• The Mets still haven't decided between defensive whiz Juan Lagares and stolen-base dude Eric Young Jr. for a starting outfield slot. The Mets know Lagares can play center -- his great range and 15 assists allowed him to post 26 Defensive Runs Saved in 2013, the sixth-highest total of any fielder -- but also know the .281 OBP he posted may not get any better. OK, I get that he can't hit. But EYJR, who led the NL with 46 steals, had a .310 OBP with the Mets last year. Young has been worth 0.3 WAR in his major league career, Lagares valued at 3.5 WAR a year ago. Lagares doesn't have to improve with the bat to be a more valuable player than Young. Even if his defense slips a little (he may not get as many assists, for example), he's still the better player.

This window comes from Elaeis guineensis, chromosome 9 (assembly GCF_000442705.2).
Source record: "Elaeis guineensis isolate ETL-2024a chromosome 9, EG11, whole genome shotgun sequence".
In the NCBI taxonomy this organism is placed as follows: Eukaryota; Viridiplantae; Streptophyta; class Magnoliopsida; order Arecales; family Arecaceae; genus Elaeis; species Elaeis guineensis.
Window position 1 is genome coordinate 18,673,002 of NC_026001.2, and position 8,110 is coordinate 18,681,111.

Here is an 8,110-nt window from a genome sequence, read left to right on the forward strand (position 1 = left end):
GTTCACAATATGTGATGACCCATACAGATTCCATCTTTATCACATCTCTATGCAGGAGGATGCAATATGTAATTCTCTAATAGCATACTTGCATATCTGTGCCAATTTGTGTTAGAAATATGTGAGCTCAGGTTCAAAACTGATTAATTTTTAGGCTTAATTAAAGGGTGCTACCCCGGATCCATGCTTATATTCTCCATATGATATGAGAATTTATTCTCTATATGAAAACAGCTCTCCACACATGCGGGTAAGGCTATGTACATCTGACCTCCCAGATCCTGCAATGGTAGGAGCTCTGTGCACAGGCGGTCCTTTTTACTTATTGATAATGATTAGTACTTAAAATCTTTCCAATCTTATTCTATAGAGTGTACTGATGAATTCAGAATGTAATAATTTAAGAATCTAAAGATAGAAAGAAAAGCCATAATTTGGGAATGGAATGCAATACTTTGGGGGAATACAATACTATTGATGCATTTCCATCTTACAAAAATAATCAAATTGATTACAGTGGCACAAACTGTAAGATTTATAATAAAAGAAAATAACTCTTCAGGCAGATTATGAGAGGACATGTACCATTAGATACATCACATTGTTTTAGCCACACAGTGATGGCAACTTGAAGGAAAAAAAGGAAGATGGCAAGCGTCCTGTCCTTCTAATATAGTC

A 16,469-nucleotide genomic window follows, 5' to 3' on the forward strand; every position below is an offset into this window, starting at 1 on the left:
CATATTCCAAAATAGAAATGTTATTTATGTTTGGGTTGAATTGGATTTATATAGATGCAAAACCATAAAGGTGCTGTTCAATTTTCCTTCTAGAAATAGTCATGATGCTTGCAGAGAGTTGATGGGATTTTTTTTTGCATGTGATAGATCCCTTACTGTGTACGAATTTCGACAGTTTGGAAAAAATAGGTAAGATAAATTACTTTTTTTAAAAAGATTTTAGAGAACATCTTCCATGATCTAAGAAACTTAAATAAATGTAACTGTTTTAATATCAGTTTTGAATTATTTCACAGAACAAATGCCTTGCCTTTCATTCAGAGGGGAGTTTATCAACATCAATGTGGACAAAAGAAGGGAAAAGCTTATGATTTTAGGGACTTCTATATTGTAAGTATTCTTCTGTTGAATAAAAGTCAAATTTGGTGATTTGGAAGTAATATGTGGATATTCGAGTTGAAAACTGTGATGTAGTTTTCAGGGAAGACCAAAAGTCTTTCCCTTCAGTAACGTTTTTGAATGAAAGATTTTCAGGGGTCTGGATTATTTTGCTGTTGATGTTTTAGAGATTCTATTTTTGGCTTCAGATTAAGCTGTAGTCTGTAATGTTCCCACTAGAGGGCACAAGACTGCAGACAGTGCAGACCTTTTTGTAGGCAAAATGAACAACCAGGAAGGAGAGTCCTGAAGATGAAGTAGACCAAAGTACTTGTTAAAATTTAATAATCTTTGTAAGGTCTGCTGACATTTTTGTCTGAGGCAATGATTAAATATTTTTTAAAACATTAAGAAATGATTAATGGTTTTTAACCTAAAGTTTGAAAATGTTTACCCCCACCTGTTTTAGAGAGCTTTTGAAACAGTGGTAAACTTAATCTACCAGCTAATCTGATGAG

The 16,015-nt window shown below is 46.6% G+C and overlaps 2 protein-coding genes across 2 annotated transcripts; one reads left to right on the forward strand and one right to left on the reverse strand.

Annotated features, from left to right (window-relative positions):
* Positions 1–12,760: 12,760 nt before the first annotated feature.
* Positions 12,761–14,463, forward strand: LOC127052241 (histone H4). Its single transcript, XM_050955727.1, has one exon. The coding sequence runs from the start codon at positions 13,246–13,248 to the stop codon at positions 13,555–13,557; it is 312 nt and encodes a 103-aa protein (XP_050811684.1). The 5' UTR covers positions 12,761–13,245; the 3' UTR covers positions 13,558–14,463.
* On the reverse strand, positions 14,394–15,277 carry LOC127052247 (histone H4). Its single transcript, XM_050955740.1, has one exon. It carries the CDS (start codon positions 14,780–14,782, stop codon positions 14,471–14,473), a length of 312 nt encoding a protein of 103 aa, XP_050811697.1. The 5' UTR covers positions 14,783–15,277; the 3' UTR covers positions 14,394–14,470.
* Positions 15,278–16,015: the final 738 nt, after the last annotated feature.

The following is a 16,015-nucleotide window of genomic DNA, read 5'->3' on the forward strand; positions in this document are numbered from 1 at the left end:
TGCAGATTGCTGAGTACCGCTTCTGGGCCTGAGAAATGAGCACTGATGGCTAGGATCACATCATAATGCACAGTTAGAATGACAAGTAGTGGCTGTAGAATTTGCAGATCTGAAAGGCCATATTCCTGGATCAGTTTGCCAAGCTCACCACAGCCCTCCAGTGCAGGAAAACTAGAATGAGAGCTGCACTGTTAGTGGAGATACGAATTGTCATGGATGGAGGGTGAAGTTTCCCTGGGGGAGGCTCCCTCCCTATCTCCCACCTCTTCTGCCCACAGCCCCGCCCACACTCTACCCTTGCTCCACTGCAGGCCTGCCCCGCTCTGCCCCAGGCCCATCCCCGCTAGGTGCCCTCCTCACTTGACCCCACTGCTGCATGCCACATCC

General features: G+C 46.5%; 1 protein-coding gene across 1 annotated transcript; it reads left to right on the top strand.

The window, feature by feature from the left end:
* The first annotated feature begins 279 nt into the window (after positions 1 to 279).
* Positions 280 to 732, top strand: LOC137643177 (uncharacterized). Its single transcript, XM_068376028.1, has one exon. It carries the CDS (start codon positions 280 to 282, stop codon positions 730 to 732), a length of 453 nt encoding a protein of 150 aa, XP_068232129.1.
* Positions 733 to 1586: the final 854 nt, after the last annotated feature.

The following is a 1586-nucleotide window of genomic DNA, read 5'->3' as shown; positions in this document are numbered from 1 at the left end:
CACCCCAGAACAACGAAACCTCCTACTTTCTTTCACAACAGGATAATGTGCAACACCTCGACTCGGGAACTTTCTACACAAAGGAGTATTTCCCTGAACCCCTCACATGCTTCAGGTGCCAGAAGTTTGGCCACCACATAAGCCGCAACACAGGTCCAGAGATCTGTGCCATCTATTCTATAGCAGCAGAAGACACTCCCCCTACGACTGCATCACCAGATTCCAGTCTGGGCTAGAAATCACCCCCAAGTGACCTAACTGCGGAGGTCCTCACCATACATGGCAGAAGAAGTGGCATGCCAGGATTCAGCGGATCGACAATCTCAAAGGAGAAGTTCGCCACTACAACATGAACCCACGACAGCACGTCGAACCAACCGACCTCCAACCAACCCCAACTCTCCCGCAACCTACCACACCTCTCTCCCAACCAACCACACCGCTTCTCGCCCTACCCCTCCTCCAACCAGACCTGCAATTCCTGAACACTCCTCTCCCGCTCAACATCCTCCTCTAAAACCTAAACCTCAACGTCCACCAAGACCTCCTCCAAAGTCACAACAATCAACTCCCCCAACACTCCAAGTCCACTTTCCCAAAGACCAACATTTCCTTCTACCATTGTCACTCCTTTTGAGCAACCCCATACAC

• The Pirates locked up Starling Marte to a six-year, $31 million extension, buying out at least one year of free agency and owning options on two more. Looks like a great deal for the Pirates, exactly the kind of below-market rate they need to sign their young players to, and once Gregory Polanco reaches the majors at some point this year, you're going to see what could be one of the best defensive outfields in recent memory with Marte in left, Andrew McCutchen in center and Polanco in right.